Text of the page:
Rain-swollen Bagmati threatens squatter settlement in ThapathaliFirst it was the coronavirus lockdown and now it is the fear of flood and water-borne diseases that haunt these poor families.
Till late Monday afternoon, the rain was incessant in Kathmandu Valley.
Chitra Bahadur Pulami Magar’s four-member family, living in a squatter settlement in Thapathali on the banks of the Bagmati river for over 15 years, was stuck in their hut in fear of flood waters entering their settlement.
By late afternoon waters from the swelling river started gushing into their hut and other half a dozen shacks nearby.
“We woke up three times Sunday night to look at the water level in the river,” said Magar, 63, a mason by profession.
He and his son Prakash, 38, also a daily wage worker, have been in severe economic strain since the March 24 nationwide lockdown. Prakash began working only last week while his father is still looking for work.
Even the weather has turned against them this year. The river did not swell so much as to enter their settlement in the past. This year, however, the river spilled over its banks and entered the homes of landless squatters in Thapathali.
Their problem is not over yet, as the Meteorological Forecast Division has predicted the likelihood of heavy rains in the Bagmati Province till Wednesday.
“The three month’s lockdown was a nightmare for us. We hardly survived it,” said the Magar. “The fear of transmission of the coronavirus is ever present. Now we are living in fear of this river.”
It’s not only the Magar family, but hundreds of squatters living on the river banks whose huts may be washed away by Bagmati. They are living in constant fear of flood. Fear also of water-borne diseases.
“Every one of us is living here with fear. We have nowhere else to go,” said Chandra Tamang, chairperson of the Oppressed Squatter Committee fighting for squatter issues at Thapathali and elsewhere in Kathmandu Valley. “Mosquitoes are everywhere, and if we suffer from malaria and dengue we can’t go to the hospital in the current situation of pandemic.”
Virologist Dr Sher Bahadur Pun at the Sukraraj Tropical and Infectious Disease Hospital in Teku says squatter settlements are prone to scrub typhus causing fever, headache, body aches, and sometimes rashes, malaria and dengue.
“These many also have flu-like symptoms, and they could mistake it for Covid-19,” Pun added.
The Thapathali area has 156 households with over a thousand members.
Sita Gurung, 40, mother of three daughters and two sons, has been living in the settlement for over a decade. She was worried about spending nights in her hut.
“The river is too close. Water has started to enter our huts, and it feels that death is looming over us,” said Gurung.
Throughout Monday, one could see the fear and worry on the faces of the residents living in the Thapathali squatter shanty. Many of them were staring helplessly at the rain-swollen Bagmati.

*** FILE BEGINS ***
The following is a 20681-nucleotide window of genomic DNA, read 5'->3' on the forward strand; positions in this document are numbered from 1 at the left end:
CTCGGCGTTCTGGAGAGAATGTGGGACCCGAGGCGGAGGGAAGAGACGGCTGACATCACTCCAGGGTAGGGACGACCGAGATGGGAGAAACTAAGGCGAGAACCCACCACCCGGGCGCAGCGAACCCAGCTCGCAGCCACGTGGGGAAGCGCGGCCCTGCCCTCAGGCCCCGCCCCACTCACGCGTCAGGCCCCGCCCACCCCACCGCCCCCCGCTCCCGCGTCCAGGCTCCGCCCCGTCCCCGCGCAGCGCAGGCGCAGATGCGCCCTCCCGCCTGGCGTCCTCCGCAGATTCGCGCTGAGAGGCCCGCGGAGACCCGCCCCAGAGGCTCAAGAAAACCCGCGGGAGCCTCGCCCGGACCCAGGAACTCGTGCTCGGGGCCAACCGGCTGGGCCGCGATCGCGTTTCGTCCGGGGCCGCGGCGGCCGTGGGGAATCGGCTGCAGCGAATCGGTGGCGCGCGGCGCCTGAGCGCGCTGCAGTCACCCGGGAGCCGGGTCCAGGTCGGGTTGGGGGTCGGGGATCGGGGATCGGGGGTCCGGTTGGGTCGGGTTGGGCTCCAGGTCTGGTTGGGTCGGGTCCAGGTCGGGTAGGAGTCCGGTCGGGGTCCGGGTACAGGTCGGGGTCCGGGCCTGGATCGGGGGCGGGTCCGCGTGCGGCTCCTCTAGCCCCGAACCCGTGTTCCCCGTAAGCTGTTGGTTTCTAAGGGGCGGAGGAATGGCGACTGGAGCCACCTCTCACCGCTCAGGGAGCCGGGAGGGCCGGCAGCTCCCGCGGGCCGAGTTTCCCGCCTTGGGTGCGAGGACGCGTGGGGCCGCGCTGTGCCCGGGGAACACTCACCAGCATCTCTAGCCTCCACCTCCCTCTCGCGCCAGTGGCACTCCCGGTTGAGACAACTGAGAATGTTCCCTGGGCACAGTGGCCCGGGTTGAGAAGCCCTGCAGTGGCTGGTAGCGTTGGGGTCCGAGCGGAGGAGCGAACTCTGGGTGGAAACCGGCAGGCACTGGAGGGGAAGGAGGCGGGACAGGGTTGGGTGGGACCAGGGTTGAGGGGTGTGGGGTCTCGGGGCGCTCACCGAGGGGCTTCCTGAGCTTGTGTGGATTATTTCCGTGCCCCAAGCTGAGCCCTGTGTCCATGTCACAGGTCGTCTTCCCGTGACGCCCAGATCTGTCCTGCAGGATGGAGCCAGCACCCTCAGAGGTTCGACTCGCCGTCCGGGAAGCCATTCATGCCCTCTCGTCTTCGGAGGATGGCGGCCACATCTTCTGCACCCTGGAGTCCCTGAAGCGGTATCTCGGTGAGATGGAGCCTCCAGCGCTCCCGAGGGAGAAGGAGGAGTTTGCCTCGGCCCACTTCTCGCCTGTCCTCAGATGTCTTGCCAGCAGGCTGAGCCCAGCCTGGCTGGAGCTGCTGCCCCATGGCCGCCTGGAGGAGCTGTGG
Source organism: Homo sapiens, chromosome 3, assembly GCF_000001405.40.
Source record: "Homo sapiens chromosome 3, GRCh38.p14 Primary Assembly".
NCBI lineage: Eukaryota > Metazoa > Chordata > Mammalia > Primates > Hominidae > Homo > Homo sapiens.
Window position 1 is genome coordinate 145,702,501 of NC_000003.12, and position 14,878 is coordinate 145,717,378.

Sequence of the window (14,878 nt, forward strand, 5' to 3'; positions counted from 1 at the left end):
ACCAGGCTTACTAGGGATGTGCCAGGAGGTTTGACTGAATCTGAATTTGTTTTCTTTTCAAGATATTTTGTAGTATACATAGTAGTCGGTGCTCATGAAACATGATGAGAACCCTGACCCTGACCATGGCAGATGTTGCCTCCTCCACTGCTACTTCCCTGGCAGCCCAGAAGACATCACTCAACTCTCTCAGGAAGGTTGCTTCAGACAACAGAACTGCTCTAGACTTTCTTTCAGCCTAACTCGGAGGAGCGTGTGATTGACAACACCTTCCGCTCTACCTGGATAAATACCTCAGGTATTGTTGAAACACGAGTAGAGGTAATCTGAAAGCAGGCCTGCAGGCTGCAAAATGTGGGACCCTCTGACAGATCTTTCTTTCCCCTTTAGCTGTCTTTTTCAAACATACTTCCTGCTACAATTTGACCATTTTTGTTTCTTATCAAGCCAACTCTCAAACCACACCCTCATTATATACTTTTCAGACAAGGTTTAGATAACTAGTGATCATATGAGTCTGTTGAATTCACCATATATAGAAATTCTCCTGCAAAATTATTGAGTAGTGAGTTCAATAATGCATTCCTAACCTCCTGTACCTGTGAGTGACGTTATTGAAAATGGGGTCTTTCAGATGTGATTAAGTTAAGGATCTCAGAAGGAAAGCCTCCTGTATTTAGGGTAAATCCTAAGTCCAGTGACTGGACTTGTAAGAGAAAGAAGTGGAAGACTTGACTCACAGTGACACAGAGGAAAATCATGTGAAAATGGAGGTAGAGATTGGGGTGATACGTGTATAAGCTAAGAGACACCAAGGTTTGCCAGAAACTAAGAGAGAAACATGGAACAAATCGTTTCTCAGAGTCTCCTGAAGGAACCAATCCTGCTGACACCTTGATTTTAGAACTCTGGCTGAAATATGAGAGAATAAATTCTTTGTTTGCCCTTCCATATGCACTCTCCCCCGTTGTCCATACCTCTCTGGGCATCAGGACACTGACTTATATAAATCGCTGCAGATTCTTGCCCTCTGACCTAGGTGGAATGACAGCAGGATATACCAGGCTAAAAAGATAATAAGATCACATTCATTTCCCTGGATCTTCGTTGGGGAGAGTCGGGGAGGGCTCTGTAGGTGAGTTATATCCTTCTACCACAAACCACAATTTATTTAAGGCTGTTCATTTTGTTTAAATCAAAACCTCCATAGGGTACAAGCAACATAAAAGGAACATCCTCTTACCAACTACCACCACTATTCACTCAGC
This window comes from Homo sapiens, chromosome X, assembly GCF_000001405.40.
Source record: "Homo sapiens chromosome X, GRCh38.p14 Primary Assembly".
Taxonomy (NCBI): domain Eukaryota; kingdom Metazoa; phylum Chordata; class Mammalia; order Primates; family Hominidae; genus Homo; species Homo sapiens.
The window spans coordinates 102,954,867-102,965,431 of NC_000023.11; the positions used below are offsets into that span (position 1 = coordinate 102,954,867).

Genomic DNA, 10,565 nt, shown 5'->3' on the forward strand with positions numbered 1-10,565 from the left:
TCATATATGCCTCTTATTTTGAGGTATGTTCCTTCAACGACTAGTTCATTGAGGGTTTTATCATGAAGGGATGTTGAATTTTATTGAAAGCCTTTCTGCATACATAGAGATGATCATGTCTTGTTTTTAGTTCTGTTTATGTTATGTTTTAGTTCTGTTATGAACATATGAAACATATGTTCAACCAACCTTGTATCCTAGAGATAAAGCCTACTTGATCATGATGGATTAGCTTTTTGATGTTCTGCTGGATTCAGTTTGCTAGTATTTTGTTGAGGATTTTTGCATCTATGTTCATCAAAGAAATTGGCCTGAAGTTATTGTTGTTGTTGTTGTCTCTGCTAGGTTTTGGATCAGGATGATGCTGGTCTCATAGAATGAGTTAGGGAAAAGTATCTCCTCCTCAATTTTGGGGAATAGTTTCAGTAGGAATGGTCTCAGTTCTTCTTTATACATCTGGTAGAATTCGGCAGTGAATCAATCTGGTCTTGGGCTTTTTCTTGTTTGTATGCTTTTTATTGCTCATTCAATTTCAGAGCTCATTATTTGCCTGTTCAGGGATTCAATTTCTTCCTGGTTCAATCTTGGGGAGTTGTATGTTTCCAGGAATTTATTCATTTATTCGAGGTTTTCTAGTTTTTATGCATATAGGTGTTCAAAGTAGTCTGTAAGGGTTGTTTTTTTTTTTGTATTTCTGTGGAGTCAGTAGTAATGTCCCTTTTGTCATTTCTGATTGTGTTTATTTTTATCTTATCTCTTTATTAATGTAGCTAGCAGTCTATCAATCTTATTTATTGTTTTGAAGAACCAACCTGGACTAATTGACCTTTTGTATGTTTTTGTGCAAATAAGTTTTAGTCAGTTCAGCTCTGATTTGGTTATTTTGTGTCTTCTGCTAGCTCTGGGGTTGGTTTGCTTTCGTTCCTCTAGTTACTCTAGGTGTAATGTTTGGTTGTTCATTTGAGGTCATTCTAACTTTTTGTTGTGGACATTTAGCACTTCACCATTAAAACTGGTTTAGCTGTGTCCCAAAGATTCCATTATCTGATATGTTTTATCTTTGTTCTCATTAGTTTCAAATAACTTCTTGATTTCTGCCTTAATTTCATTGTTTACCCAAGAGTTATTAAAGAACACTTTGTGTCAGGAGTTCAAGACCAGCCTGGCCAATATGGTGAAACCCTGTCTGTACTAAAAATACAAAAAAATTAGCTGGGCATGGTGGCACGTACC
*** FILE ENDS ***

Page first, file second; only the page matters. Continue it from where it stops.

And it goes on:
“It’s only God who can save us from this flooding now,” said Gurung.
According to the Nepal Landless Democratic Union Party, there are more than 29,000 landless people in Kathmandu Valley living in 73 settlements. Of them, 1,082 families were registered as squatters in 2012. The union’s report shows over 8,000 families are living along the Bagmati riverbanks alone.
Eighty percent of the total squatter population lives on riverbanks while others have occupied public land in Kathmandu, Bhaktapur and Lalitpur, according to the report.
Meanwhile, some settlements in the Teku area were also inundated by flood waters on Monday. Police said there were no casualties.
Landless squatters living along riverbanks is a perennial problem in Kathmandu.
Although successive governments have talked about solving squatters' problems, there has not been any significant step.
When the Post reached out to Janak Raj Joshi, joint secretary at the Ministry of Land Management, Cooperatives and Poverty Alleviation, he said that the government has formed a commission to resolve various land related problems, including that of landless squatters.
Uttar Kumar Regmi, chief at the Disaster Management Department at the Kathmandu Metropolitan City, said the city office is concerned about the issue but it cannot do not anything about it.
“I am going to consult with the High-powered Bagmati Civilization Integrated Development and Kathmandu Valley Development Authority on Tuesday and take necessary steps to address the problem faced by the squatters living near Bagmati,” said Regmi.
In 2012, the Baburam Bhattarai government had mobilised more than 2,000 security personnel to demolish 251 huts of landless squatters in Thapathali.
Among the families who were rendered homeless, only 46 families received Rs 25,000 to relocate elsewhere while 11 families were resettled near Manohara River, where they still face flood risk every monsoon.
The other families eventually returned to Thapathali to rebuild their settlement. Over the years, the riverside settlement has grown larger.